Did You Forget The Marketing In Your Content Marketing?

While it’s great to post content on your blog every day, if that’s the only place it’s going and nowhere else, then you’ve forgotten a fundamental step – the MARKETING in your content marketing!

You have to get your content “out there” and share it on various channels, which could include:

  • Social media platforms
  • Email marketing
  • Podcasts
  • Videos
  • Paid search
  • Better SEO

Moreover, if your channels are small and silent, they’re not likely going to result in massive gains for your company.

Derek Halpern, from Social Triggers, suggests that in this situation, you need to reach out and get other bloggers and businesses to send you their audience – basically, so that you can leverage off what they’ve already built.

You’re not going to be able to do that with crappy content, though. Instead, focus on being part of the 25% who do attract attention.

Are You Consistent?

As Neil Davey, from MyCustomer, says:

“The main reason most content marketing programmes fail is not actually because of the quality of the content, it is because it stops or is inconsistent.”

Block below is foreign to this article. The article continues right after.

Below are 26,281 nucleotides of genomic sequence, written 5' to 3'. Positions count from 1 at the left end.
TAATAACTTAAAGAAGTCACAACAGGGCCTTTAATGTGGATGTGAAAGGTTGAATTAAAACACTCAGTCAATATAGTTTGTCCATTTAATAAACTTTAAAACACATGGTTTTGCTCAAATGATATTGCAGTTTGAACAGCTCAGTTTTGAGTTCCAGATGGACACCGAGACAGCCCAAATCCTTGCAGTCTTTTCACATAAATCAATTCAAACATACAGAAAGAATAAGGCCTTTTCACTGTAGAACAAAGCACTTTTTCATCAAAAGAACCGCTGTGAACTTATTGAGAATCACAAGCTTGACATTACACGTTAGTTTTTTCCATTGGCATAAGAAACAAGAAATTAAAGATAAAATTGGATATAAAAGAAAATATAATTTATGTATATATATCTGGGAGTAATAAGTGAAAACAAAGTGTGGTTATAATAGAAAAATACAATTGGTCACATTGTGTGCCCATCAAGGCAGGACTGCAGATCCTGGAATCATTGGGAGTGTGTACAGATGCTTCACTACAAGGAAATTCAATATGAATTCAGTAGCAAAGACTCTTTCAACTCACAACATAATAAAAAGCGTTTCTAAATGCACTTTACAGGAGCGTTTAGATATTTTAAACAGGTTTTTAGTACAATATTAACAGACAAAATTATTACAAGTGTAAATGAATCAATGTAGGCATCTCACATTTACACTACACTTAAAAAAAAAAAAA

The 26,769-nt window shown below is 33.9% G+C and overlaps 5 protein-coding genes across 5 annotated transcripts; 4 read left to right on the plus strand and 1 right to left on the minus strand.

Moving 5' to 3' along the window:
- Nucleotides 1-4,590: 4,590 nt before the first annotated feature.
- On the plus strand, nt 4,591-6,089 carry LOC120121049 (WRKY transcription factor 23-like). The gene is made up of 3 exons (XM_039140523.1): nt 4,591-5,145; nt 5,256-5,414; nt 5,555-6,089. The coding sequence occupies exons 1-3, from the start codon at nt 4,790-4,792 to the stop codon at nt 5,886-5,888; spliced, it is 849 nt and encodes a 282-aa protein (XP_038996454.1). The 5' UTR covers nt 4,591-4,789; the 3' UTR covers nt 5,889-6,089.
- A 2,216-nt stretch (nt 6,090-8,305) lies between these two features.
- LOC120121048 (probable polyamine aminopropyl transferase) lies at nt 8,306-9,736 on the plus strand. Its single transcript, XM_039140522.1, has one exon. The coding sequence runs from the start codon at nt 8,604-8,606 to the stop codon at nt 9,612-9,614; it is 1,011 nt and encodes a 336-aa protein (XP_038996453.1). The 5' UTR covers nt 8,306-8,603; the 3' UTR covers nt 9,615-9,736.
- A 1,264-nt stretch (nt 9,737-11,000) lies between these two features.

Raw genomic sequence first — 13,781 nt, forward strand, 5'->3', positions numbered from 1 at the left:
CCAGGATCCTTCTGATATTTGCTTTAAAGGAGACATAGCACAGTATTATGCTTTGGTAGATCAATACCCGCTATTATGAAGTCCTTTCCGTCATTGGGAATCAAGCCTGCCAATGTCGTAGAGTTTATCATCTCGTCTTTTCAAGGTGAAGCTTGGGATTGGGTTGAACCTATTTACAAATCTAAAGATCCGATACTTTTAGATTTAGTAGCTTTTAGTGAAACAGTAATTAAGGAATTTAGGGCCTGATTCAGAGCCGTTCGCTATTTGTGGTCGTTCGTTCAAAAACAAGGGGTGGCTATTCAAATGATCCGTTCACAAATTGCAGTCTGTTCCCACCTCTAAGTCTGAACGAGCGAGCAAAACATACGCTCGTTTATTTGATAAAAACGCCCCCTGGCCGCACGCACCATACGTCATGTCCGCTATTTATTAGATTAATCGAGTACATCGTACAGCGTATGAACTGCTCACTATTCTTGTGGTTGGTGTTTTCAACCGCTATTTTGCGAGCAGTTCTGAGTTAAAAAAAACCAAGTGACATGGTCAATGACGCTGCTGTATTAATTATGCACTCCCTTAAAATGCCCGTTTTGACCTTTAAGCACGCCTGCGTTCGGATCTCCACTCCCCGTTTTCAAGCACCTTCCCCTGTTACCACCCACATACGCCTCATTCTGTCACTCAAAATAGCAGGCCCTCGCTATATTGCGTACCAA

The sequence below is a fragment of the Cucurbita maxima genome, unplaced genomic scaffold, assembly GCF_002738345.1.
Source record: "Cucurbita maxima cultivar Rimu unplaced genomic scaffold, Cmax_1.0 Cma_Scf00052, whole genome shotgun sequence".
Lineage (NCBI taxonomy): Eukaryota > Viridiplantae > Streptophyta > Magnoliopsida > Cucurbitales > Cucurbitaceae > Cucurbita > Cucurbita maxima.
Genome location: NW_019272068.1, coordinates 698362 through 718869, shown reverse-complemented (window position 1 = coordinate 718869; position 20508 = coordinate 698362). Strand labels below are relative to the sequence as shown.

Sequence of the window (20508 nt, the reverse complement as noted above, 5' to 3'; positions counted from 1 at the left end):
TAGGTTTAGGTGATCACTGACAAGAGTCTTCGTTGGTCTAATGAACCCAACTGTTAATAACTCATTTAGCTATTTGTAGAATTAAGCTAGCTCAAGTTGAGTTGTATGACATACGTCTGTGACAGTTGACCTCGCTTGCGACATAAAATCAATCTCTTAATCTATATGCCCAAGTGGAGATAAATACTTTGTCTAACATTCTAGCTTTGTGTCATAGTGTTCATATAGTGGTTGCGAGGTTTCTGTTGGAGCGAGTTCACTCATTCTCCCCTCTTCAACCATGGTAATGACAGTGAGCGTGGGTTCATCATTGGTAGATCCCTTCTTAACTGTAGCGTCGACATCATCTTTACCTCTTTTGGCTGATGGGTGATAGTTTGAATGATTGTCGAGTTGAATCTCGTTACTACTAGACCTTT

The sad truth is that more than 70% of marketers lack long-term consistency.

Yep, there’s that word again – long-term.

The fact is, more than 70% of consumers like to get to know a company before they purchase.

Your content marketing can enable this to occur, but only if the impression you make is one of consistent quality.

At the end of the day, if you have all the above set up, you just have to keep on working at it consistently over the long term.

As I said earlier, this content marketing thing really isn’t rocket science. And, turning around poorly-performing content isn’t usually all that difficult.

It may be that you’ve missed just one part of this puzzle. Or, it may be that you haven’t set the right foundation to begin with.

Either way, strip it back, ask yourself the questions above, and use your answers to diagnose and tweak your campaigns. Who knows? Better results may be just a few quick changes away.

Which of these issues will you address first on your site? Share the question that stands out the most – as well as what you plan to do about it – by leaving a comment below.

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About the Author: Aaron Agius is an experienced search, content and social marketer. He has worked with some of the world’s largest and most recognized brands, including IBM, Coca-Cola, Target and others, to build their online presence. See more from Aaron at Louder Online, his blog, Facebook, Twitter, Google+ and LinkedIn